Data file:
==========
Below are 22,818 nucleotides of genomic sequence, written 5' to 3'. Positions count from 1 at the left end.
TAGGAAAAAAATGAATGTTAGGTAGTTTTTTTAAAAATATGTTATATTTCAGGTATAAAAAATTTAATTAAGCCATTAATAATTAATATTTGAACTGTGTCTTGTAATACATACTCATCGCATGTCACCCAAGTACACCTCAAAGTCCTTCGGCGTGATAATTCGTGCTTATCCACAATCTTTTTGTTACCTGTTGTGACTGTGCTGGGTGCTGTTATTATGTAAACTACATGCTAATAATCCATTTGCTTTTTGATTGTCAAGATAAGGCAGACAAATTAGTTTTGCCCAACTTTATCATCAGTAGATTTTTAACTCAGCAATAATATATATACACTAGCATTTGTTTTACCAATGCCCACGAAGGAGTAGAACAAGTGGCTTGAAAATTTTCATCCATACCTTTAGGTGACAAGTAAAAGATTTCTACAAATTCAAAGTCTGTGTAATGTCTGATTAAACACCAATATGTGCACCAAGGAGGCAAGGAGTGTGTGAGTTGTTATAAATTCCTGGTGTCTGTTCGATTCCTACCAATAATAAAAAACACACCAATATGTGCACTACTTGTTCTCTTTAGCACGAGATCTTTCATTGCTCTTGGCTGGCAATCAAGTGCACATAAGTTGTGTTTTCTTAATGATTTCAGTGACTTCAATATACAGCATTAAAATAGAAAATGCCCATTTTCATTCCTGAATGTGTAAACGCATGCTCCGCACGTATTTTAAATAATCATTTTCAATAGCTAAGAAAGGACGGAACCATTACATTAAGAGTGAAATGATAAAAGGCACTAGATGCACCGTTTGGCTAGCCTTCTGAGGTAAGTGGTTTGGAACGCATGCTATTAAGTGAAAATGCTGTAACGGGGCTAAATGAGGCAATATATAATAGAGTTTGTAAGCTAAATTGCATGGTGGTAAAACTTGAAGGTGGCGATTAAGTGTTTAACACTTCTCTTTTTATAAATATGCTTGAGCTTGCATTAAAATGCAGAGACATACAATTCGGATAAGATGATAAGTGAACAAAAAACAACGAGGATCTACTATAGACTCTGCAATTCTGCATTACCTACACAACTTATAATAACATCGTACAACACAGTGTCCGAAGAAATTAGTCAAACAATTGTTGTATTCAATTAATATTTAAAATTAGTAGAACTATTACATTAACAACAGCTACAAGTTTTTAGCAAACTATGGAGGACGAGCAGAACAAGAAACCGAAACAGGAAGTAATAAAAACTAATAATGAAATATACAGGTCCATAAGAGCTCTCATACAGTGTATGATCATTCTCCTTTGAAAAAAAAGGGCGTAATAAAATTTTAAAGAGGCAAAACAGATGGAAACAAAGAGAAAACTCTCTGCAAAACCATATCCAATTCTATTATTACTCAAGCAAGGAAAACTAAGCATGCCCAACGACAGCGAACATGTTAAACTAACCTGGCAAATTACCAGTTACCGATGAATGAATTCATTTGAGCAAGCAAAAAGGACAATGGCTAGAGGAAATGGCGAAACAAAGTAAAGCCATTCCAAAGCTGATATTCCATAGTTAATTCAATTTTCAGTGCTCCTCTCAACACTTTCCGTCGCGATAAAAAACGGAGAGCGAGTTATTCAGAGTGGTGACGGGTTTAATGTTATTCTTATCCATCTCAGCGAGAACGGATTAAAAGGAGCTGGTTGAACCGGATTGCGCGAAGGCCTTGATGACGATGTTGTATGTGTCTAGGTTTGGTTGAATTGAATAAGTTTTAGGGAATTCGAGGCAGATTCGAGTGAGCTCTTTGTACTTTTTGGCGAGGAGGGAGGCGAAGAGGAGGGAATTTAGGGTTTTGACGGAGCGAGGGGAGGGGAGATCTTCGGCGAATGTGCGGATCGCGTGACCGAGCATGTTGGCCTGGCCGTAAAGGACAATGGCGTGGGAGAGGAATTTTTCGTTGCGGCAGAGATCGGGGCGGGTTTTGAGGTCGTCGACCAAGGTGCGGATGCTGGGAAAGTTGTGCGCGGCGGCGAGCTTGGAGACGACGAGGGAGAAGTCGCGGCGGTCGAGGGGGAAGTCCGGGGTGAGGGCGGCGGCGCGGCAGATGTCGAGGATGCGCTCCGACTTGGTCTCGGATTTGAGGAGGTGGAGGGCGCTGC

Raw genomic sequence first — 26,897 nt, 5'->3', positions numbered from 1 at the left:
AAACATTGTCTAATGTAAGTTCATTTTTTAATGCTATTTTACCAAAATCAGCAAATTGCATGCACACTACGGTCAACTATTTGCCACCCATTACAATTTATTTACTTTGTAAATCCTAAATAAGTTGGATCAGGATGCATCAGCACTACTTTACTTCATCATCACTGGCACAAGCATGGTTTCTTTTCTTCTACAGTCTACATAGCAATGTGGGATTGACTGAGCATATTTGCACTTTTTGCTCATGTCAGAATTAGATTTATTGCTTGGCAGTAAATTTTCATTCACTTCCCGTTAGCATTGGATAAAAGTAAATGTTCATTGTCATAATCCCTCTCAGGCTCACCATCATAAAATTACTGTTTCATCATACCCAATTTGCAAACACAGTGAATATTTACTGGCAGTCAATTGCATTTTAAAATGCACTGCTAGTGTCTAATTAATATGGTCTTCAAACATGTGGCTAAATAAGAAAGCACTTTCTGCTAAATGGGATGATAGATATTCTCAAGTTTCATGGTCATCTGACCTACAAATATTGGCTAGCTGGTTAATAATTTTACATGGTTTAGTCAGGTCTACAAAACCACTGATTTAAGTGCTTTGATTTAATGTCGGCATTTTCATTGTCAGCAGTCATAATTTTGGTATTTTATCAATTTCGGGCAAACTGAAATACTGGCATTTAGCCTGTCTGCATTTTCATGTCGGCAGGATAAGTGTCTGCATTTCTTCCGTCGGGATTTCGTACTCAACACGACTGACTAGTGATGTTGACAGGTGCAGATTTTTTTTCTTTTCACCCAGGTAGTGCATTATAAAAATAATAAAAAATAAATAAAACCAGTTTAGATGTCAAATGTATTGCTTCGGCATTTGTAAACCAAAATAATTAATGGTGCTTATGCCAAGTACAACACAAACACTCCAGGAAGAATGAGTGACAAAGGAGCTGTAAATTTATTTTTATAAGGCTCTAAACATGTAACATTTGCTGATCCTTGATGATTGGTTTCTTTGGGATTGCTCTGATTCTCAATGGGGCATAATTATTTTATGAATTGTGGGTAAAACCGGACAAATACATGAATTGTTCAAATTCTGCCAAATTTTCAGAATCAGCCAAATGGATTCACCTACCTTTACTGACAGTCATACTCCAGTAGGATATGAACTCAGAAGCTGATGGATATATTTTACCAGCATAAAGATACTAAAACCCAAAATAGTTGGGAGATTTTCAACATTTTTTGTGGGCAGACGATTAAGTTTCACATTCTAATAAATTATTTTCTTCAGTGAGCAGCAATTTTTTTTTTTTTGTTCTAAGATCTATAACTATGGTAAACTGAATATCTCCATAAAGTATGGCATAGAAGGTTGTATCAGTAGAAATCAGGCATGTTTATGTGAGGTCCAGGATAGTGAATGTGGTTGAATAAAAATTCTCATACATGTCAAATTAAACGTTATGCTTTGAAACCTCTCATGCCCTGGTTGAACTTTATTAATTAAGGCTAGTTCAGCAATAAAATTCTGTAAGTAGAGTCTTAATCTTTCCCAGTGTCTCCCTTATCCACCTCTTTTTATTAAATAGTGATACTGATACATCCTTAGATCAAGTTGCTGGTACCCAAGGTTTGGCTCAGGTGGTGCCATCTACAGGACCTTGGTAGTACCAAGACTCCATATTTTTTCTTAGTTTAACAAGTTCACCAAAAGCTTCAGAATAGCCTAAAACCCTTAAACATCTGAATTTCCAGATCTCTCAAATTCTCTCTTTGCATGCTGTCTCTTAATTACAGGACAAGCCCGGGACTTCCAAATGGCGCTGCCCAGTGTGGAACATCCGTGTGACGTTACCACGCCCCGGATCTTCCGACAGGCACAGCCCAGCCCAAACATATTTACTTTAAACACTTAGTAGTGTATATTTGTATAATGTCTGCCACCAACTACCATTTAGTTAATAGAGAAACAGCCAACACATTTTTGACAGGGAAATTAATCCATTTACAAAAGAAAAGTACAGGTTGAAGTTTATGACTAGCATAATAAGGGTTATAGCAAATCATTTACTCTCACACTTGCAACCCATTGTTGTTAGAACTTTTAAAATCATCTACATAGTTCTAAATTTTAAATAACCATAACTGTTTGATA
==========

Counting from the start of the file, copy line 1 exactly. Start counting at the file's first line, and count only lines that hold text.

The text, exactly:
Below are 22,818 nucleotides of genomic sequence, written 5' to 3'. Positions count from 1 at the left end.